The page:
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US journalist Evan Gershkovich faces Russian spy charges

Thomas Latschan
June 25, 2024

Evan Gershkovich, a US reporter, is accused of being a CIA spy and has been detained in a Moscow jail for over a year. He could face up to 20 years in prison — unless he's saved by a last-minute prisoner swap.

Evan Gershkovich stands in a glass enclosure as journalists take photos of him in October 2023
American journalist Evan Gershkovich has been held in a Russian prison for more than a year Image: Evgenia Novozhenina/REUTERS

Russia's war in Ukraine had been going on for about a year when Evan Gershkovich arrived in Yekaterinburg, in the foothills of the Ural Mountains, on March 29, 2023. He was there to research a story about the infamous Wagner Group and their recruitment methods — and potentially to find out what Russians think about the mercenary fighting unit. 

Yekaterinburg is also the headquarters of Uralvagonzavod, a large Russian defense company that, among other things, makes tanks for use in Ukraine. Could this have been the reason for Gershkovich being there, of all places, some 1,800 kilometers (1,120 miles) east of Moscow? The answer is unclear. What is clear, however, is that visiting the city will seal his fate.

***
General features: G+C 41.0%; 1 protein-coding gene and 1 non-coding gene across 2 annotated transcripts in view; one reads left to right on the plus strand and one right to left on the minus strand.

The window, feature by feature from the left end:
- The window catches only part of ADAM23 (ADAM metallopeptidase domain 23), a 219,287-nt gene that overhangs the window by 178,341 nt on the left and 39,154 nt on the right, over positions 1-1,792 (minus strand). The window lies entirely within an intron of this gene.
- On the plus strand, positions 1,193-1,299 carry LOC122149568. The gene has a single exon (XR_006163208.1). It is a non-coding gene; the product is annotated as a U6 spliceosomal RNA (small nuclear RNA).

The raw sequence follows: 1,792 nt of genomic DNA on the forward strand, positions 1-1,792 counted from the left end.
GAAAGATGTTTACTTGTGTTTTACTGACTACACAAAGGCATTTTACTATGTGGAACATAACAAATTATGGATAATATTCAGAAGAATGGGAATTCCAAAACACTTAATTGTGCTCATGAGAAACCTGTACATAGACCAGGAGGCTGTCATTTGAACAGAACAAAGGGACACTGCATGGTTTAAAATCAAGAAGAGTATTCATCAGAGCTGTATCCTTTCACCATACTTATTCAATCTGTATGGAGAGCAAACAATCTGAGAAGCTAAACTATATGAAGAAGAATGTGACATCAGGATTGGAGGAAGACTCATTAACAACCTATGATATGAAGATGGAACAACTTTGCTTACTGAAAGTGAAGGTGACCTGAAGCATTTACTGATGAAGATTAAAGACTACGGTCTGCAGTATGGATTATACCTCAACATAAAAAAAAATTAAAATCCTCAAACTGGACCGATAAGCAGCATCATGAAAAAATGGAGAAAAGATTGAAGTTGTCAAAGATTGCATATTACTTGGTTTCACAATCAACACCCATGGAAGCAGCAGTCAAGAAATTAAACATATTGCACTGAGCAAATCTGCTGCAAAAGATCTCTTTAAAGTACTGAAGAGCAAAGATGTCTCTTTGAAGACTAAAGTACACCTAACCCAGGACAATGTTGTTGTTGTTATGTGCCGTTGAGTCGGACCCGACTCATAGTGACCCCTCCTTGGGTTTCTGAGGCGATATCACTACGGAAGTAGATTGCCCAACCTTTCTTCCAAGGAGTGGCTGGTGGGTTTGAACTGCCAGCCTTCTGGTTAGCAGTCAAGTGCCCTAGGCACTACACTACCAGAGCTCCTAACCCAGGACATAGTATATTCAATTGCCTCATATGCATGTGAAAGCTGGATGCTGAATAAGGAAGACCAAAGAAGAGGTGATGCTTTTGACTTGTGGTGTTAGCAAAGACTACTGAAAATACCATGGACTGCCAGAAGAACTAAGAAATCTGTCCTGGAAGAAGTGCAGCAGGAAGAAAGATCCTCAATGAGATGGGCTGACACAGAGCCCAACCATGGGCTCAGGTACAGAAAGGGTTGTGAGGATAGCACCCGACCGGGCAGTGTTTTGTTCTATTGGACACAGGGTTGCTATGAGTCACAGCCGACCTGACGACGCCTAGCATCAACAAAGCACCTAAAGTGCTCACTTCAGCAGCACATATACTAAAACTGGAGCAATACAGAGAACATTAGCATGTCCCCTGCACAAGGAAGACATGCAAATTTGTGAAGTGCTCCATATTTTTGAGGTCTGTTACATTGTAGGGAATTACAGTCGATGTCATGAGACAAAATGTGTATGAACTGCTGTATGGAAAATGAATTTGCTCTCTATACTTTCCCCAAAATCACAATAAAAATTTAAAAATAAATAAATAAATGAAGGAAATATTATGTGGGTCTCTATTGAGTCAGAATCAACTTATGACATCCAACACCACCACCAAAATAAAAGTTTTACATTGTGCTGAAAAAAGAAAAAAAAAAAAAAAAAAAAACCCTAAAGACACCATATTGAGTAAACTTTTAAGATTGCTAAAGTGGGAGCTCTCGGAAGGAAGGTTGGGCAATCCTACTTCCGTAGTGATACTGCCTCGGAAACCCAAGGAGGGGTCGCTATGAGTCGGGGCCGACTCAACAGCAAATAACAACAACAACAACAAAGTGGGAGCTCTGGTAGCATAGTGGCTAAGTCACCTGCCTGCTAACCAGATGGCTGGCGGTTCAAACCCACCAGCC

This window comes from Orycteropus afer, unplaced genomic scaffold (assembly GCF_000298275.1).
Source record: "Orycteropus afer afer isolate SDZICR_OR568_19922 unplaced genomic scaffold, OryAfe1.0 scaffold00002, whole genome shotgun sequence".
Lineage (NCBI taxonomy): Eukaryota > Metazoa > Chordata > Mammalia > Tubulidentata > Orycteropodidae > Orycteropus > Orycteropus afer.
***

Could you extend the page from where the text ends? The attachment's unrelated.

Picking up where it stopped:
A worker stands next to a tank that is being contructed in a factory on a large platform
The Uralvagonzavod plant near Yekaterinburg builds tanks for use in Ukraine, among other defense equipmentImage: Donat Sorokin/Tass/dpa/picture alliance

Russian security forces detained Gershkovich and accused him of spying for the US. More specifically, they alleged he had been sent by the CIA to gather confidential information about the manufacturing and repair of military equipment. The arrest marks the first time since the end of the Cold War that Russia has detained a US journalist.

Gershkovich was transferred to the infamous Lefortovo prison in Moscow. Formerly a torture facility for the Soviet security agency KGB, today it serves as a pretrial detention center. He has been held there ever since his arrest. Only now, nearly 15 months after he was first detained, is his closed-door trial slated to begin on Wednesday.

Gershkovich grew up in two worlds

Gershkovich, 32, had been living and working in Russia since 2017, first as a reporter for The Moscow Times, then for the AFP news agency. In 2022 he began reporting for The Wall Street Journal from the post-Soviet successor states.

A portrait photo of Evan Gershkovich wearing a baseball cap on the coast
Gershkovich was born in the US to Soviet-era emigrants, who raised him in a bilingual environmentImage: DIMITAR DILKOFF/AFP

Gershkovich was born in New York to Jewish immigrant parents, but his family roots lie in Ukraine. Many of his relatives were murdered during the Holocaust, and his family also experienced antisemitic discrimination during the Soviet era, which prompted his parents to emigrate to the US in 1979. 

Gershkovich grew up bilingually, speaking both English and Russian. In his mid-20s, he decided to move to Russia. He quickly made a name for himself as a reporter of stories that provided deep insight into Russian culture and society.

After Russian troops marched into Ukraine in February 2022, the work environment for foreign journalists became increasingly difficult. The tightening of press laws also forced DW to close its Moscow bureau.